A Q&A with Corinna Vallianatos
Our forthcoming 2018 issue of the Idaho Review will feature “Cuba,” a short story by Corinna Vallianatos. Her story collection, My Escapee, won the 2011 AWP Grace Paley Prize for Short Fiction, selected by Jhumpa Lahiri, and was published by the University of Massachusetts Press in 2015. Her stories have appeared in Tin House, A Public Space, McSweeney's, Epoch, The Gettysburg Review, The Cincinnati Review, and elsewhere.
Our staff member Ariel Delgado Dixon—who discovered “Cuba” in our submissions pile and championed it to acceptance—chatted with Corinna over email about “Cuba.”
Dixon: Can you tell us about your first spark of inspiration for the story?
Vallianatos: A writer friend of mine occasionally gets winsome little tokens in the mail from women who've read him, and thinking about that brought me the wife's character, who would never do such a thing.
Dixon: This is a shorter than average short story I'd say, but it feels like a lot happens over the course of not too many pages. Can you speak to the pacing and narrative efficiency you use here and what went into that process?
Vallianatos: This story just kept moving forward, and since its world isn't ploddingly developed (the characters, the situations are quick), it was easy to leap around in it, change its parameters, its POV. I'm not sure why it was short other than that's how I knew the characters, as glancing figures. Sometimes you can know too much, and then the story gets weighted down. I was very conscious of not wanting that to happen.
Dixon: This may piggyback off my last question, but I thought it might be useful to touch on your revision process. As readers, we only see the final, polished piece, but I'm curious about what "Cuba" looked like in its drafting stages and over the course of its editing and revision.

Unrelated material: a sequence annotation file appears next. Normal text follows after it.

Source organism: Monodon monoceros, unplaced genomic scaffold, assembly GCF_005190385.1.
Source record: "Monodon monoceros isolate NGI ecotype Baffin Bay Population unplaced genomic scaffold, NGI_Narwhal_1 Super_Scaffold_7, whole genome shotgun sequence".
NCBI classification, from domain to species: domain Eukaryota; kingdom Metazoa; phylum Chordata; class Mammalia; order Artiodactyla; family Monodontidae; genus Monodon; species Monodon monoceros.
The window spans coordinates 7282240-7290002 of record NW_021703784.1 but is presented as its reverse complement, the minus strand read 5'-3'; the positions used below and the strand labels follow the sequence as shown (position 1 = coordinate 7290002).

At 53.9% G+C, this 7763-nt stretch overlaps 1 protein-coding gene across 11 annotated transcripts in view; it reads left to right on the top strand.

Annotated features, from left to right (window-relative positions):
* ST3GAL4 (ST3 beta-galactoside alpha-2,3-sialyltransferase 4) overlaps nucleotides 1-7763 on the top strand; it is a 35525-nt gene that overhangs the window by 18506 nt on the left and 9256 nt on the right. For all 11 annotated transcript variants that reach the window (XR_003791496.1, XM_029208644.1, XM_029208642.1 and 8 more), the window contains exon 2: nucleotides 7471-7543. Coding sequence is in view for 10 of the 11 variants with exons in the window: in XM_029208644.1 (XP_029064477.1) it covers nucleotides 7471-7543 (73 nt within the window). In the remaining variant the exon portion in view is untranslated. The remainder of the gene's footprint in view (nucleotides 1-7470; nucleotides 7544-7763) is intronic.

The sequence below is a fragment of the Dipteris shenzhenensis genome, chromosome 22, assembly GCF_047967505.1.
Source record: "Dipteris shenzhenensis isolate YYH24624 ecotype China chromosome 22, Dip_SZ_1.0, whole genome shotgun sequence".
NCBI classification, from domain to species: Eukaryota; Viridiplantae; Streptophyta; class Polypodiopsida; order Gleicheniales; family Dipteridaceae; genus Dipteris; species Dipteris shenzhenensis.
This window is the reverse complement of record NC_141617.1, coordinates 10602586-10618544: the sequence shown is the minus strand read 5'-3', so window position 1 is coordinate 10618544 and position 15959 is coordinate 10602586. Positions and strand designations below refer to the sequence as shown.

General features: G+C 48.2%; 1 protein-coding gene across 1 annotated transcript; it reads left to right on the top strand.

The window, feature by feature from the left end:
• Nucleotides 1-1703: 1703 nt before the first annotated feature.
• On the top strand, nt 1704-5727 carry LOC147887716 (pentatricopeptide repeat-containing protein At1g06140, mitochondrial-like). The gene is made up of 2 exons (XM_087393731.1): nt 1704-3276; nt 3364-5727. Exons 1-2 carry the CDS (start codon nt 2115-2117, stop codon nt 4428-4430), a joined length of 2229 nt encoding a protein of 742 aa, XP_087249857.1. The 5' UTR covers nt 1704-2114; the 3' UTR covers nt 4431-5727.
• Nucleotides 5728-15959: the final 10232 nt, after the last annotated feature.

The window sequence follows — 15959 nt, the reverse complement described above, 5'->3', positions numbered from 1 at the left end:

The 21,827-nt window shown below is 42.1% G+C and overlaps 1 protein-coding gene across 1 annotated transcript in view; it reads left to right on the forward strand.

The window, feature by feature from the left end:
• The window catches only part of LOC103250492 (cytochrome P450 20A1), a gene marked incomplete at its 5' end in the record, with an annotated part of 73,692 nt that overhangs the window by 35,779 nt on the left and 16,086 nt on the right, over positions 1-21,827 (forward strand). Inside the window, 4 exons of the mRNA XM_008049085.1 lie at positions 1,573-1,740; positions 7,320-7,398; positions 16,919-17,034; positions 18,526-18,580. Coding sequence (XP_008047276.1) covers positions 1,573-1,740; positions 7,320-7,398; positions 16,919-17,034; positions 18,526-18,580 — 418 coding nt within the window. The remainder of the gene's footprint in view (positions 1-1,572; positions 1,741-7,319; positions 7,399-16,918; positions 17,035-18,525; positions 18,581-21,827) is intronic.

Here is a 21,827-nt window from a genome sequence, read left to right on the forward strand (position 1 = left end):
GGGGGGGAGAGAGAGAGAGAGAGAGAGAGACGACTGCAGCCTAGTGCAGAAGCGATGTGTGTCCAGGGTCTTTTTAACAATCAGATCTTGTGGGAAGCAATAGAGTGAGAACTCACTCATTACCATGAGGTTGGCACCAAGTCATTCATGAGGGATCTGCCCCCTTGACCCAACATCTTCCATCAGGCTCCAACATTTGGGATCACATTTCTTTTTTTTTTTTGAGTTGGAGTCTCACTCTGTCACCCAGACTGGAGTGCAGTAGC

Vallianatos: Most of the revising I did was trying to figure out the ending. Endings don't come naturally to me, because I don't feel the need for much resolution in fiction. I'm drawn to stories that sort of rove away from their origins, surprise, don't explain.
Dixon: Let's talk about the ending. Things take a pretty surreal turn in the story's final thrusts. Did you always know the story was headed in that direction, or was it something you discovered along the way? From a craft perspective—how did you transition between and balance the story's early realism with its almost otherworldly conclusion?
Vallianatos: The surreal turn was something I landed on along the way. But I thought of the story less in terms of realism and surrealism than in terms of the wife's character having everything taken from her, and then returned to her in a very different state. I still wonder about it, a little, which I think is okay. Better to have something to wonder about than not.
Dixon: Whose work are you reading these days that excites you, and why?
Vallianatos: Right now I'm reading Flights by Olga Tokarczuk. It's a book of fragmented narratives that are loosely connected around the idea of travel and bodies in motion. One narrative will stop only to be picked up many pages later; others go on for the length of a long story; others are a paragraph. That's what's so exciting about the book—the way it rejects the notion that there has to be this big, barreling storyline that pushes forward inexorably from beginning to end. Also, it's written frankly, intelligently, wryly.
Dixon: What's next for you and your writing?
Vallianatos: I've just finished a novel that's set in Southern CA, but I'm not sure if it's finished finished. I can keep tinkering on something almost indefinitely . . . so someone may need to save it from me, wrest it out of my hands.